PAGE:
The Devil and Tom Walker

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The earthly owner of the swamp where Tom Walker meets Old Scratch, Deacon Peabody is more truly the devil’s property himself, hypocritically scrutinizing his neighbors’ sins and overlooking his own as he does. Old Scratch points out a tree in the swamp into which Peabody’s name is carved: like Peabody himself, it is thriving on the outside (Peabody made his riches trading shrewdly with the Native Americans) but rotten on the inside.

Deacon Peabody Quotes in The Devil and Tom Walker

The The Devil and Tom Walker quotes below are all either spoken by Deacon Peabody or refer to Deacon Peabody. For each quote, you can also see the other characters and themes related to it (each theme is indicated by its own dot and icon, like this one:
Greed Theme Icon
). Note: all page and citation info for the quotes below refers to the Dover Publications edition of The Devil and Tom Walker published in 2008.
“The Devil and Tom Walker” Quotes
Tom looked in the direction that the stranger pointed, and beheld one of the great trees, fair and flourishing without, but rotten at the core, and saw that it had been nearly hewn through, so that the first high wind was likely to blow it down. On the bark of the tree was scored the name of Deacon Peabody, an eminent man, who had waxed wealthy by driving shrewd bargains with the Indians.
Related Characters: Tom Walker, Old Scratch, Deacon Peabody
Related Symbols: Old Scratch’s Swamp
Page Number: 163
Explanation and Analysis:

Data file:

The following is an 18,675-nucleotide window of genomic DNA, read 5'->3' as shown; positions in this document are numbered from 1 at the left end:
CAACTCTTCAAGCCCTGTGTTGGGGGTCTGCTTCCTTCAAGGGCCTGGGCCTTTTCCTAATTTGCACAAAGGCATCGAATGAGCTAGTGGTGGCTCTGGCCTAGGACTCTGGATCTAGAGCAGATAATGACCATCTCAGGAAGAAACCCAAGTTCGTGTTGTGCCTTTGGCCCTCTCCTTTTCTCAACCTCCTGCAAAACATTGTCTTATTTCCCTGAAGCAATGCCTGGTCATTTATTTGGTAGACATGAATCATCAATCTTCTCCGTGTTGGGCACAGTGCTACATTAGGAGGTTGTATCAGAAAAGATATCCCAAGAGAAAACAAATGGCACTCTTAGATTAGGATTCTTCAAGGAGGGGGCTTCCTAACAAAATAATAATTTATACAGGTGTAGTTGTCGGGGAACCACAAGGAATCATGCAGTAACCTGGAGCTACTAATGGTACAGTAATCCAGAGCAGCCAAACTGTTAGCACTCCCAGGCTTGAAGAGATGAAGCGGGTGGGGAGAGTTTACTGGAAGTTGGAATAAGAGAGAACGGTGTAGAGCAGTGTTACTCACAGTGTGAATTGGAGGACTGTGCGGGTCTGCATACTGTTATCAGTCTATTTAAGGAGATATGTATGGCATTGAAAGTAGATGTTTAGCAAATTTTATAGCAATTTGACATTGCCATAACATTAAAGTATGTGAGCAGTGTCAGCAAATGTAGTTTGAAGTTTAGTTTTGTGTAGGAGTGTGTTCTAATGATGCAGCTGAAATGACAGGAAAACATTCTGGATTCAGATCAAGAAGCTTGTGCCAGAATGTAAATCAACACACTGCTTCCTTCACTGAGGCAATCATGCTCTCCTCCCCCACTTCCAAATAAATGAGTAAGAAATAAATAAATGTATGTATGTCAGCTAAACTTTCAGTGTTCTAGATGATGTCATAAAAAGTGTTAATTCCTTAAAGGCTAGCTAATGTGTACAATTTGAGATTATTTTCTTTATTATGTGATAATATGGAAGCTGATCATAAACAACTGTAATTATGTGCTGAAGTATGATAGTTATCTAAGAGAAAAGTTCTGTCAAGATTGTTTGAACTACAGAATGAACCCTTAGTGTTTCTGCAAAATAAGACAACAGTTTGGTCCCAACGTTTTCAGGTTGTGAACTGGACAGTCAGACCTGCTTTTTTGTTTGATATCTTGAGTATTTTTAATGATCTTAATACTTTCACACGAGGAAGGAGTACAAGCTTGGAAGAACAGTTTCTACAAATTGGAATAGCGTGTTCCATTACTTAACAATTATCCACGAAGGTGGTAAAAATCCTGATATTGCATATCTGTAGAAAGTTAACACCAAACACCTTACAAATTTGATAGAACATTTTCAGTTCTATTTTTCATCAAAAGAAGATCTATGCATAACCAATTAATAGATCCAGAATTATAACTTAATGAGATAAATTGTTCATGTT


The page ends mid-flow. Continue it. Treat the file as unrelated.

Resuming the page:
In Irving's short story, the devil is imagined as a woodsman who cuts down living sinners like trees and feeds them into the fires of hell. Here, we see Tom looking at a tree that represents Deacon Peabody. It is "fair and flourishing without, but rotten at the core," which symbolizes how the Deacon's public image as a successful religious man contrasts with his interior moral rot, which he revealed by making his fortunes exploiting the local Native Americans. Not only has Deacon Peabody been greedy, but he has also been a hypocrite, pretending to be a man of God while actually tending his relationship with Old Scratch. It is ironic that such a man has gained social prominence in Tom's world.

The fact that the tree might be blown down by the "first high wind" is telling - Deacon Peabody's time on earth is nearly over, and his soul will soon be ready to feed into the fires of hell. 


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Deacon Peabody Character Timeline in The Devil and Tom Walker

The timeline below shows where the character Deacon Peabody appears in The Devil and Tom Walker. The colored dots and icons indicate which themes are associated with that appearance.
“The Devil and Tom Walker”
Greed Theme Icon
Wealth, Religion, and Hypocrisy Theme Icon
...his grounds; Tom retorts that the swamp belongs not to the black man but to Deacon Peabody . The black man says that the Deacon will be damned if he doesn’t look... (full context)
Greed Theme Icon
Wealth, Religion, and Hypocrisy Theme Icon
Tom asks the black man what right he has to burn Deacon Peabody ’s timber. “‘Prior claim,’” the black man responds. He tells Tom that he is known... (full context)